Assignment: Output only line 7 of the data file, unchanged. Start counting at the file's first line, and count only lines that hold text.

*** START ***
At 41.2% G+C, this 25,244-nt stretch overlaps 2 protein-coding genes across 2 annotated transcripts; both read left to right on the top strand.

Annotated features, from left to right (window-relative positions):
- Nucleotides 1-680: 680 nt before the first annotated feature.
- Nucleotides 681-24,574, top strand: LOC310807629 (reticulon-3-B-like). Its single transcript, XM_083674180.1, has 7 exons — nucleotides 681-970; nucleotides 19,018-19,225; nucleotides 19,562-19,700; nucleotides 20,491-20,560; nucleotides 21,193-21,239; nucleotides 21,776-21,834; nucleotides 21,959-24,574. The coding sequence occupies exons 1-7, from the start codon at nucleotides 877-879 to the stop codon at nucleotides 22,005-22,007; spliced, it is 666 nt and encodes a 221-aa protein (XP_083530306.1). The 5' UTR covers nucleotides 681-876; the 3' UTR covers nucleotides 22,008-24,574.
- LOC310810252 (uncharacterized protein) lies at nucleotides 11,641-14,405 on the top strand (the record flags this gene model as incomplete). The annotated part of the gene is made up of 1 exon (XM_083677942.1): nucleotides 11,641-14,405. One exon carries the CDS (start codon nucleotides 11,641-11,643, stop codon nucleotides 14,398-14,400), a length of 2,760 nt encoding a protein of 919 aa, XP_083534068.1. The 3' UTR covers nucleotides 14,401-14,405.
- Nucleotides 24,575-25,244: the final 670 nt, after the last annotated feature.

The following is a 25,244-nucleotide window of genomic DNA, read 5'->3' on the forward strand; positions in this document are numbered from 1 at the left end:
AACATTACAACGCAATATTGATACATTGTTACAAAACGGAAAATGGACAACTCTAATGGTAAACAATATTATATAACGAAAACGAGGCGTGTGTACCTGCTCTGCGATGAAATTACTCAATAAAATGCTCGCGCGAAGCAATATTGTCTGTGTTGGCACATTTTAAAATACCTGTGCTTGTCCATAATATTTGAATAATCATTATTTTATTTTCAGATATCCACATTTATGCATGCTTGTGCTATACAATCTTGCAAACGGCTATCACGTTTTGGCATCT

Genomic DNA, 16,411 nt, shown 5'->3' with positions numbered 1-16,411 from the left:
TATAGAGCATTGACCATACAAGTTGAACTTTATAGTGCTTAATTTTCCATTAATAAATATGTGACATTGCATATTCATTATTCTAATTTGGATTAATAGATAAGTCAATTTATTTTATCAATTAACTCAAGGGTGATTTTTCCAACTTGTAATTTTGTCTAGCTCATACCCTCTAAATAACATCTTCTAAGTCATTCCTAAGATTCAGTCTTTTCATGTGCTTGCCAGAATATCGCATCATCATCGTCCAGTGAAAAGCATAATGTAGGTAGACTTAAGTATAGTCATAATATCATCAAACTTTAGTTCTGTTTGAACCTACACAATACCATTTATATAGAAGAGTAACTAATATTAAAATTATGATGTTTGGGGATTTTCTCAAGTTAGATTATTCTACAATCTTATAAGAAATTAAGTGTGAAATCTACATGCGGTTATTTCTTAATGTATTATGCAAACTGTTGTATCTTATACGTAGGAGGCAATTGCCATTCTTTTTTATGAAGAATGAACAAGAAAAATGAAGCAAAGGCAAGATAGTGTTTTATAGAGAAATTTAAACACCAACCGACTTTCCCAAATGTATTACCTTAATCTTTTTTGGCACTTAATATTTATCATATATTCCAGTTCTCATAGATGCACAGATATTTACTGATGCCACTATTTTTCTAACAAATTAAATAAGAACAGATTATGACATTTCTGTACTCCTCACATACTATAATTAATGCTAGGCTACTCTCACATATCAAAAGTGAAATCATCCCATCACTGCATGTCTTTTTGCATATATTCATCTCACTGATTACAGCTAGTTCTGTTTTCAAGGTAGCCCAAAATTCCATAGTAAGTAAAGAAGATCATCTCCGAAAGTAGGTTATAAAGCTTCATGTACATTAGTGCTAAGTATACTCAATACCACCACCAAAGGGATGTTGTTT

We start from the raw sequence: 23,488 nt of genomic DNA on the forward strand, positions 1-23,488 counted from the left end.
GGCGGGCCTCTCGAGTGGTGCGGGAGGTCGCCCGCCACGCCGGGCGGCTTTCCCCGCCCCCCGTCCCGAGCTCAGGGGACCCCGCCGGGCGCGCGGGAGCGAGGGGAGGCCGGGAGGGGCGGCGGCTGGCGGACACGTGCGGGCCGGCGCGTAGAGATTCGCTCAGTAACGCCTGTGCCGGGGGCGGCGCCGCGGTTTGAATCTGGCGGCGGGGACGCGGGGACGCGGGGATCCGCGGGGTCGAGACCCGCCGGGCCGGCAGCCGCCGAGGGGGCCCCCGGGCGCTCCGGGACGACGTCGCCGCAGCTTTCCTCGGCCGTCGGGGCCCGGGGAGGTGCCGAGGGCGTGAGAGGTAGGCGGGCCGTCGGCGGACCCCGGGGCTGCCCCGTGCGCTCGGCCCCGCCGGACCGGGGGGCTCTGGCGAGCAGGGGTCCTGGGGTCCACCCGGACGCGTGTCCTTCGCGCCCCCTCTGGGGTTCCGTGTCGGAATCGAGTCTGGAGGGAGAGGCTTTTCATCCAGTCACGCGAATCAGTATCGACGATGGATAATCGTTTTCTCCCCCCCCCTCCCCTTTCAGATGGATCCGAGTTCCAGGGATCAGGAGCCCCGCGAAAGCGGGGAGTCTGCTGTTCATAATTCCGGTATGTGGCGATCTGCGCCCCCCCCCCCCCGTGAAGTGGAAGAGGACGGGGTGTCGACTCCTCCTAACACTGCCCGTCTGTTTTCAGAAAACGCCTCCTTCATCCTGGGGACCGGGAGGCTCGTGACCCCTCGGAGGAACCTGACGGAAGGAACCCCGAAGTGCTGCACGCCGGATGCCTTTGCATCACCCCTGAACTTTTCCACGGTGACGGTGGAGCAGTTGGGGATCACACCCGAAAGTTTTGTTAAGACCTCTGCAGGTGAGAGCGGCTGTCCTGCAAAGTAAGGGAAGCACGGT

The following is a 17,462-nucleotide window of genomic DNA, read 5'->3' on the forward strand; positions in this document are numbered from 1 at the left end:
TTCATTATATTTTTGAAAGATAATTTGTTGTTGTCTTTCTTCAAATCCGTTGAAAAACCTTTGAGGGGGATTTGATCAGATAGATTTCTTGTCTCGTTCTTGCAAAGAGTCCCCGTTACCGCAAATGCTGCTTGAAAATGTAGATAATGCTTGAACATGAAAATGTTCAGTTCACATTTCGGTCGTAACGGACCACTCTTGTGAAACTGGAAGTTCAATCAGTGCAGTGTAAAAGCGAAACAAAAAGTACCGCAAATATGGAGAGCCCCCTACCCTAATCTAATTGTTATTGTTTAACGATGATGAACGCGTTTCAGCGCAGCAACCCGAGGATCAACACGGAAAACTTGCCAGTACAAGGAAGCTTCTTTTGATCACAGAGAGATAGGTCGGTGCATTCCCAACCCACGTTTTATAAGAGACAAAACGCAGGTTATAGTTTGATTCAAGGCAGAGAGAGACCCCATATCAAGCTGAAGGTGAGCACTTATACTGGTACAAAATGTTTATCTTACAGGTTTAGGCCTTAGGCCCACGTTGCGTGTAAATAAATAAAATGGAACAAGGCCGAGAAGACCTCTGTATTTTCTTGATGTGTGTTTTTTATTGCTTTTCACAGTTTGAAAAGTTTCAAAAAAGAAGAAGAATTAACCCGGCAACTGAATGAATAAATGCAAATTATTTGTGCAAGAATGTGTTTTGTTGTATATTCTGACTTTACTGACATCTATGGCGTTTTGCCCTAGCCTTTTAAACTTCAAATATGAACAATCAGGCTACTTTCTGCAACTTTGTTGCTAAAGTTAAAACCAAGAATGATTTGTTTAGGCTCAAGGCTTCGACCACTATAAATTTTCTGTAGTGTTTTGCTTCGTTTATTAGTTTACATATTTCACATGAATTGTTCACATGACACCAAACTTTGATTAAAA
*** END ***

The following is a 25,244-nucleotide window of genomic DNA, read 5'->3' on the forward strand; positions in this document are numbered from 1 at the left end: